9 Ways You Can Build a Strong Franchise Community
You need a strong network of people all working hard to make your franchise a success. Find out what you can do to inspire those people.
The following excerpt is from Rick Grossman’s book Franchise Bible. Buy it now from Amazon | Barnes & Noble | iTunes | IndieBound
Developing your franchise community to thrive as a strong network will be the foundation that can support a huge company. Use the following tips to build your successful franchise community.
Creating your franchise support systems and team
Your franchise support team will be the core of your community. Like a coaching staff that directs the team from the sidelines, your corporate office should be there to guide your franchisees so they can focus on playing their positions. Apply the following to build your support team:
- Be sure your support team is on the same page and that they understand and believe in the company objectives and philosophy.
- Adopt a “show me” attitude based on leading by example. Be sure your support team can “play all the positions” that your franchise owners play.
- Use communication software such as an intranet or contact relationship management (CRM) platform
- Make sure that all support staff make complete notes every time they communicate with franchise owners.
Using technology for support and training
Support and training have become much more robust in today’s world. Not too many years ago, franchisors had to assemble their franchise owners in-person for training sessions and delivered support by phone or mail. It was common to hold back new developments until the annual convention, which was the only time everyone was together. Now franchisors can utilize web meetings and video conferencing to train and support franchisees whenever the need arises. This dynamic technology allows today’s franchisors to disseminate new information more quickly and efficiently so owners can apply in the field immediately.
The ideal franchise candidate matrix
Your ideal franchise candidate matrix will enable you to add the best franchisee team players. You can establish this matrix in a number of ways depending on your business model and the size of your company. Once you have franchise owners who’ve been operating for a while, you can establish a baseline for the success factors to look for in future franchisees.
Generally, franchisees who continually want to change systems or have suggestions for change based purely on theory don’t make the best franchisees. The ideal franchisee should have advisory input abilities but not the stubbornness to insist upon changing the franchise system, at least until the franchisee’s theories are tested or the franchisee can show, based on experience, that such theories work.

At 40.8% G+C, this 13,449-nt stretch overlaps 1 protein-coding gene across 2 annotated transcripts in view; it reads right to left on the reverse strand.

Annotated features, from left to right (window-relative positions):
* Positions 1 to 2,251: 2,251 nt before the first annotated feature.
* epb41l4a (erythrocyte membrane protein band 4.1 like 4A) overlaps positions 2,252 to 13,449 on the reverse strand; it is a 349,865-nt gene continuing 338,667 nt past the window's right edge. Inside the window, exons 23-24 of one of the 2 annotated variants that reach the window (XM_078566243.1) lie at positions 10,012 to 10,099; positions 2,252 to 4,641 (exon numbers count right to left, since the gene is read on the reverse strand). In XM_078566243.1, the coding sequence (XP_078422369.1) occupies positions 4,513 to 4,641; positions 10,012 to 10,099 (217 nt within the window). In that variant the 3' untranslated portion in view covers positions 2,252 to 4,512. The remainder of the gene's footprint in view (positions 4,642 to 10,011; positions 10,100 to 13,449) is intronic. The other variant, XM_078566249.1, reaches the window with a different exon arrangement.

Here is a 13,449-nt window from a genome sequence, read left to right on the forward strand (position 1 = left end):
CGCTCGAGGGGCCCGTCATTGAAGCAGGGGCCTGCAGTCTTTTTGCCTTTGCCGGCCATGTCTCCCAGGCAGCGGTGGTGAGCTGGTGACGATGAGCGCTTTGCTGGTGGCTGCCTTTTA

Assisting franchisees as they navigate the discovery and launching process
Your franchise development department (which may just be you) has an important job to do. Choosing the best franchise candidates out of all of the inquiring shoppers is a challenge in today’s world. You’ll want to set up a step-by-step discovery process that will guide prospective owners. You’ll want to have a consultative approach to educate them about your franchise opportunity without pressuring or “selling” them.
The best outcome for all parties is a great match between the franchisor and the franchise owners. Due to this fact, it is well worth the time investment to help your prospects navigate your process. This will result in more solid owners that have a higher probability of succeeding.
Assisting with site selection
If your franchise involves a restaurant or other business in which location is a key factor in franchise sales, you’ll want to have someone assist your franchisees in selecting sites. Most franchisors require their franchisees to conduct preliminary research on potential sites. In most cases, real estate brokers or shopping-center managers can provide the demographics and other commercial information pertaining to each potential site.
The primary reason for making your franchisees responsible for site selection is not only to make the franchisee thoroughly familiar with the pros and cons of each potential site location, but also to help alleviate any liability you may face if you’re the sole selector of the site and the franchisee subsequently fails.
To ensure that the franchisee has picked an appropriate site, you should have a qualified broker or other expert evaluate the suitability of the chosen site. This person should be qualified in real estate matters and have some experience in franchising and in the particular business being franchised. Carefully check out references and accomplishments of the brokers or individuals you hire to help your prospective franchisee find a franchise location.